Girl A:  Every college has a dining hall with a salad bar and grill and organic options for every meal.

Boy B:  I'm gonna eat my fill.

Boy C:  Each one has a common room, which we could not live without, to study or to meet in groups, or simply to hang out.

Girl B:  And when the dining halls are closed there's butteries for snacks

Boy D:  And if you need a study break, there's game rooms to relax.

Girl C:  I can get to my college library without stepping foot outside.

Boy E:  And just right down the hallway, my clothes are washed and dried.

Girl D:  I work out in my college gym, a mere two floors below.  Then I meet my friends for rehearsal in the dance studio.

Boy F:  There are tons of music practice rooms where I can hone my skills.

Boy G:  We even have a movie theater.

Boy H:  This one always gives me chills!

Girl E:  We don't have normal dorms at Yale.  Instead, we live in suites, so you may have a roommate.

Girl F:  Uuh - we have matching sheets!

Girl E:  Outside there's a common room, so come and stay a while.  There's space for couches and TV's or a lava lamp if that's your style. 

Admissions officer:
  ...and that's why this is such an important decision, because it is one that will follow you now, and into the future.  And that concludes another traditional Yale information session.  There will be a guided tour beginning in 15 minutes.  In the meantime, I'd be happy to answer any questions you may have.

Boy:  Yes, um... When was Yale founded?

Admissions officer:  Great question.  Yale was founded in 1701.  Oh, um yes, you.

Girl:  Is it true that all Yale professors teach?

Admissions officer:  Another great question.  It is true that every tenured Professor in Yale college teaches undergraduates, so even a freshman might be taking a class from a Nobel Prize winner.

Woman:  Uuh.

Admissions officer:  Any more questions?

Girl:  Yeah.  I have a question.  Why did you choose Yale?

Admissions officer:  When I was a senior in high school, colleges called out my name.  Every day I'd debate where to matriculate, but every place seemed the same.  Yet after I went through the options only one choice remained.  I wanted to hail from a college called Yale.

Now let me explain...

It's a place where you'll learn quintessential knowledge, and you can live in a Residential College, and you can put your hearts into all the liberal arts.  And that's why I chose Yale.  Of course, you'll get a first-rate education, but also thrive on classmates' conversation.  Here is where we thread Shakespeare Studies and Pre-Med, o-o-o-oh, and that's why I chose Yale.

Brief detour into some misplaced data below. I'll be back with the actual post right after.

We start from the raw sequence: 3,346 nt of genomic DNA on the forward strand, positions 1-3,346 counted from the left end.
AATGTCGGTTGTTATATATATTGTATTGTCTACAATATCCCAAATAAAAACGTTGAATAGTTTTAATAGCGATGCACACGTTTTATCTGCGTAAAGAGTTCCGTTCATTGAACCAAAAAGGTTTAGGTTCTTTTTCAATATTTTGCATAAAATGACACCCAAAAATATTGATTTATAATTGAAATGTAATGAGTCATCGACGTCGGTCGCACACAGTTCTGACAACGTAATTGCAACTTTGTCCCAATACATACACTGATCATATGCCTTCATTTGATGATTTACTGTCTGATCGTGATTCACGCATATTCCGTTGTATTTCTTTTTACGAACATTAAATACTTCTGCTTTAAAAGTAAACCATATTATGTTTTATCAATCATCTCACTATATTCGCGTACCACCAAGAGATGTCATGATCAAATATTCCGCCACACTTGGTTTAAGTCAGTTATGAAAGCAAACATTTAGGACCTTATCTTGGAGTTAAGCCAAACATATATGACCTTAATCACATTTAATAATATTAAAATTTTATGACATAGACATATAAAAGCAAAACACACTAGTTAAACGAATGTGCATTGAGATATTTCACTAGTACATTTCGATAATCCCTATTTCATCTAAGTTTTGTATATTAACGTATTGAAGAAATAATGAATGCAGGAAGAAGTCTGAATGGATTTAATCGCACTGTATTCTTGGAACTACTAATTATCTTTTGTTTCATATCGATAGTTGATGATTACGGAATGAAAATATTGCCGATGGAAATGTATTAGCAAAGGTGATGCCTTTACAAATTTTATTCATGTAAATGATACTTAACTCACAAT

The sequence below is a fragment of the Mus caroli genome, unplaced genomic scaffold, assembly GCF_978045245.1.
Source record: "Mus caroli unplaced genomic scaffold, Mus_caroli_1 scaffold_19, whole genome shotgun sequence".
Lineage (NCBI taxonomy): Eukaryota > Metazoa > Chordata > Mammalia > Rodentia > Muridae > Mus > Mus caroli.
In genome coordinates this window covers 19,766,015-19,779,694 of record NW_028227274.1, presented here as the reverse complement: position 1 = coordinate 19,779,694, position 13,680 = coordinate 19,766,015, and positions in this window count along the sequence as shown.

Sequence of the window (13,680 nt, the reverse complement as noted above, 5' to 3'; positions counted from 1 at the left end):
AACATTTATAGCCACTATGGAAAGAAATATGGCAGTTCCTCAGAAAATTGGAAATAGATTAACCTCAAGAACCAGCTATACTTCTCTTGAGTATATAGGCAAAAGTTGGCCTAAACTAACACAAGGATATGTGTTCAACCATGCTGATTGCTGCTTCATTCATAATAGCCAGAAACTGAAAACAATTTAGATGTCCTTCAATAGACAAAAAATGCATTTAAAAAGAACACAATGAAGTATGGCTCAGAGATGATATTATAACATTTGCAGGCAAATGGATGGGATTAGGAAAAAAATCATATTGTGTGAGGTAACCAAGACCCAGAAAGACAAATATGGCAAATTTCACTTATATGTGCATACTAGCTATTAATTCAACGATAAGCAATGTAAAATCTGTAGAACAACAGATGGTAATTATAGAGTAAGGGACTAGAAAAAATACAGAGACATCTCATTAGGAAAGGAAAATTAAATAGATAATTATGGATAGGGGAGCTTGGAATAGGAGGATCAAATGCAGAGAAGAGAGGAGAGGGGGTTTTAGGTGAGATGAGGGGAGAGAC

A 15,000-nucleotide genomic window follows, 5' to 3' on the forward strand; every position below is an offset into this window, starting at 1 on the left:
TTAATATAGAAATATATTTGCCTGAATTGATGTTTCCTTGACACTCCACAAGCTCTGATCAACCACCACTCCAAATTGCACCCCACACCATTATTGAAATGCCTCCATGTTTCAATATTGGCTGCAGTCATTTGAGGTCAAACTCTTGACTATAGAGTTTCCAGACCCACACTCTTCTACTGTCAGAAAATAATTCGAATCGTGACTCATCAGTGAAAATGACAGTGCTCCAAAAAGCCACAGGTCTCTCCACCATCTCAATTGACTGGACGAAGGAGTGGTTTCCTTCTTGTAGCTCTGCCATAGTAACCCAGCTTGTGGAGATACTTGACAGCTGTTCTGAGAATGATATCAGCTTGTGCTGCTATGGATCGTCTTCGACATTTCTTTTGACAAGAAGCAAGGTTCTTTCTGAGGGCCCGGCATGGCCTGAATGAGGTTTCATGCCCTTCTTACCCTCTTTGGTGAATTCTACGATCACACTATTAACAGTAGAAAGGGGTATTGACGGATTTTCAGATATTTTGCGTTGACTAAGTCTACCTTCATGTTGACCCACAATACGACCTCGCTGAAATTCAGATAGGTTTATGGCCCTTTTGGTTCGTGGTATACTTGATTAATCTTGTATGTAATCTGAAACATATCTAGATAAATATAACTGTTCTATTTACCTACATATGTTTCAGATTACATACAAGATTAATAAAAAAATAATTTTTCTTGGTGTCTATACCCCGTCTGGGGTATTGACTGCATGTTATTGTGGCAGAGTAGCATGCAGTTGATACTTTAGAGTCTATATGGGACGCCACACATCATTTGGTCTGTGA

Donald Trump(アメリカ大統領)

“My fellow Americans.  On Tuesday Syrian dictator Bashar al-Assad launched a horrible chemical weapons attack on 1. innocent civilians.  Using a deadly nerve agent Assad choked out the lives of helpless 2. men, women, and children.  It was a slow and brutal 3. death for so many.  Even beautiful babies were cruelly murdered in this very barbaric attack.  No child of God 4. should ever suffer such horror.  Tonight I ordered a targeted military strike on the air field in Syria 5. from where the chemical attack was launched.”


Andrei Beketov(ユーロニュース記者)

“It’s very motive subject and the President Trump was 6. probably moved by pictures of, you know, poisoned children and women.  Do you understand this motive, and would Russia 7. do the same if it had means?”


Vladimir Chizhov(駐EUロシア大使)

“It is the 8. duty of every leader to take decisions not based on personal 9. emotions but rather on hard facts.  And unfortunately this decision on air strikes was taken by Washington, eh, 10. without hard facts in hand.”


??????? (アフリカニュースネットワーク記者)

“Mr. President, did you 11. give an order to strike Khan Sheikhun with chemical weapon last Tuesday?”


Bashar al-Assad(シリア大統領)

“There was no order to make any attack.  We don’t have any chemical weapons.  We gave up all arsenals three years ago.  Even if we have them, 12. we wouldn’t use them.  And we have never used our chemical arsenal 13. in our history.”